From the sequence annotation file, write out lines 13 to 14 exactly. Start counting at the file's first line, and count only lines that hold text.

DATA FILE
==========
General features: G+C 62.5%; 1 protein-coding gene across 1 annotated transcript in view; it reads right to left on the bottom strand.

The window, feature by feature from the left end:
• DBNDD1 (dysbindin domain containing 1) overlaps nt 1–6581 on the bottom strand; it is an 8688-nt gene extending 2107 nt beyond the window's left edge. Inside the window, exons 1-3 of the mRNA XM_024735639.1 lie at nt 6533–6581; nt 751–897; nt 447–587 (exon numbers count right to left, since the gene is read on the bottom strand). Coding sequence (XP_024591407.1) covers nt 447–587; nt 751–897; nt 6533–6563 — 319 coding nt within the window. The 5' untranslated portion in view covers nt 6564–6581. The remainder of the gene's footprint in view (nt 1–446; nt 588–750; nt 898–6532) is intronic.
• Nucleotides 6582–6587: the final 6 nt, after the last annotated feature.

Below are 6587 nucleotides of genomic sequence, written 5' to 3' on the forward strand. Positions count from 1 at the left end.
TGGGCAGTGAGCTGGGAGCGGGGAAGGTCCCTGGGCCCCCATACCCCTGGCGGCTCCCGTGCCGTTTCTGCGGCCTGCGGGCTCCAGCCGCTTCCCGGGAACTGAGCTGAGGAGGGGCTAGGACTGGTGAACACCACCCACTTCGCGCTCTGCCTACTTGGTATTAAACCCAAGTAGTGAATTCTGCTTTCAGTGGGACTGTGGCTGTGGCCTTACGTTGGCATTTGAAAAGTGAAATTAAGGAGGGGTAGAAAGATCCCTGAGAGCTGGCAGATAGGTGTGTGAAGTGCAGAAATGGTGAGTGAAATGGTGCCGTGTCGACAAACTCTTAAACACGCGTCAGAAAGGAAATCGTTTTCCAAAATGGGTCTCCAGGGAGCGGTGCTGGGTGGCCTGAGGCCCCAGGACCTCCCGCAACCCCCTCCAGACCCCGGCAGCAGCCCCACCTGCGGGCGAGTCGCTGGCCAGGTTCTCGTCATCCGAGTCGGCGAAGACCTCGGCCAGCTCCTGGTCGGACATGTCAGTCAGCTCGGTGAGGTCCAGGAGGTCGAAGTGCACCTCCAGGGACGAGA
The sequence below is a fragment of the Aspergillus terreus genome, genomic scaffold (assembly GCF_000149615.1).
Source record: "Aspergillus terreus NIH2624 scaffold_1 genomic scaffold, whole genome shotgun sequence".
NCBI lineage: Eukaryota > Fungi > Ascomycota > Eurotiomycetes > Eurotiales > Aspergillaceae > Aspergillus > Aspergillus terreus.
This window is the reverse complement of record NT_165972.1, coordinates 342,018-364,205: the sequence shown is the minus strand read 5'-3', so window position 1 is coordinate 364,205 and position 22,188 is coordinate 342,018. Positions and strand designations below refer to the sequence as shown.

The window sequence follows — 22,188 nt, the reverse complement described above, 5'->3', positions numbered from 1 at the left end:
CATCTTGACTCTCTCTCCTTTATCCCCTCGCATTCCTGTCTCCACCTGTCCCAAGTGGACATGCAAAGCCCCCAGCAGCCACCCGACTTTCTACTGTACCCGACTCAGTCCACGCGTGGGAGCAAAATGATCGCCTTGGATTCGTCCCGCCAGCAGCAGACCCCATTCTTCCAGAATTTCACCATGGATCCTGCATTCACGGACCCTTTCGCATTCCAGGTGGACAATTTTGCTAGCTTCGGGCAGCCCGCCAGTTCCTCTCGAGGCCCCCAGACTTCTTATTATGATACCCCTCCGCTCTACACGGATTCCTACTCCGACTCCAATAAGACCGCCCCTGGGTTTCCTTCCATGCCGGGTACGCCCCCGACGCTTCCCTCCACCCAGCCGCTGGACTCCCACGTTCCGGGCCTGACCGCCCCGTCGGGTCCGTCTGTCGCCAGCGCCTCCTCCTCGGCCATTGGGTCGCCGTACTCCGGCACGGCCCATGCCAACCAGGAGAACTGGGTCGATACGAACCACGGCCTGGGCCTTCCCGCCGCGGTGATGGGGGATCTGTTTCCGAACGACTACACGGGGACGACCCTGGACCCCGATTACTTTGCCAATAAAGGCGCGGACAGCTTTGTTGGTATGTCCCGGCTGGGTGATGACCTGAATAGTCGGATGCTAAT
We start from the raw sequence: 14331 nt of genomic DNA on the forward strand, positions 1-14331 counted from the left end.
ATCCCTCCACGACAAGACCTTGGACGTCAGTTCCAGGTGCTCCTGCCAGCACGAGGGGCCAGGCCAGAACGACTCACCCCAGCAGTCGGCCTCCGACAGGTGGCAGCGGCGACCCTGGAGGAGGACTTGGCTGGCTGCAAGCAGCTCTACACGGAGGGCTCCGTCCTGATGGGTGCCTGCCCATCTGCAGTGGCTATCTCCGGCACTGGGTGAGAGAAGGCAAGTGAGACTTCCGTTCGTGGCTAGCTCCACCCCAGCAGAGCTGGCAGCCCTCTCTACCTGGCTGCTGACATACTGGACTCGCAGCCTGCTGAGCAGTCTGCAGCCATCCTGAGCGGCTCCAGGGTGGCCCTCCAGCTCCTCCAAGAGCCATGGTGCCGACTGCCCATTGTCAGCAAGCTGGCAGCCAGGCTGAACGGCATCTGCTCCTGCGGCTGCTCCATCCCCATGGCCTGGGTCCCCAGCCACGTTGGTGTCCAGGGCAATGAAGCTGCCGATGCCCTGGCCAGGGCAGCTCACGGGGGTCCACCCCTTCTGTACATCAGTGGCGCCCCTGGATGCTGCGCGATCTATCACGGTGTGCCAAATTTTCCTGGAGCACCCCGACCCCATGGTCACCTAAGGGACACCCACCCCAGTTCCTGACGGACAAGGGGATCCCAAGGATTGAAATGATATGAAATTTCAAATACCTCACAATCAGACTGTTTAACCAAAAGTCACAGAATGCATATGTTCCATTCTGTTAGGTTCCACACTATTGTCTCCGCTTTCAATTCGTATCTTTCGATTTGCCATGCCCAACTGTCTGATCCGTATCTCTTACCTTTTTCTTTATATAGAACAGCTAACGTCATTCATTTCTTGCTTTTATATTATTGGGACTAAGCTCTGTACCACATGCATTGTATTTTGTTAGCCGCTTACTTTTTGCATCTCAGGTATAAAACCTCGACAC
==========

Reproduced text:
We start from the raw sequence: 14331 nt of genomic DNA on the forward strand, positions 1-14331 counted from the left end.
ATCCCTCCACGACAAGACCTTGGACGTCAGTTCCAGGTGCTCCTGCCAGCACGAGGGGCCAGGCCAGAACGACTCACCCCAGCAGTCGGCCTCCGACAGGTGGCAGCGGCGACCCTGGAGGAGGACTTGGCTGGCTGCAAGCAGCTCTACACGGAGGGCTCCGTCCTGATGGGTGCCTGCCCATCTGCAGTGGCTATCTCCGGCACTGGGTGAGAGAAGGCAAGTGAGACTTCCGTTCGTGGCTAGCTCCACCCCAGCAGAGCTGGCAGCCCTCTCTACCTGGCTGCTGACATACTGGACTCGCAGCCTGCTGAGCAGTCTGCAGCCATCCTGAGCGGCTCCAGGGTGGCCCTCCAGCTCCTCCAAGAGCCATGGTGCCGACTGCCCATTGTCAGCAAGCTGGCAGCCAGGCTGAACGGCATCTGCTCCTGCGGCTGCTCCATCCCCATGGCCTGGGTCCCCAGCCACGTTGGTGTCCAGGGCAATGAAGCTGCCGATGCCCTGGCCAGGGCAGCTCACGGGGGTCCACCCCTTCTGTACATCAGTGGCGCCCCTGGATGCTGCGCGATCTATCACGGTGTGCCAAATTTTCCTGGAGCACCCCGACCCCATGGTCACCTAAGGGACACCCACCCCAGTTCCTGACGGACAAGGGGATCCCAAGGATTGAAATGATATGAAATTTCAAATACCTCACAATCAGACTGTTTAACCAAAAGTCACAGAATGCATATGTTCCATTCTGTTAGGTTCCACACTATTGTCTCCGCTTTCAATTCGTATCTTTCGATTTGCCATGCCCAACTGTCTGATCCGTATCTCTTACCTTTTTCTTTATATAGAACAGCTAACGTCATTCATTTCTTGCTTTTATATTATTGGGACTAAGCTCTGTACCACATGCATTGTATTTTGTTAGCCGCTTACTTTTTGCATCTCAGGTATAAAACCTCGACAC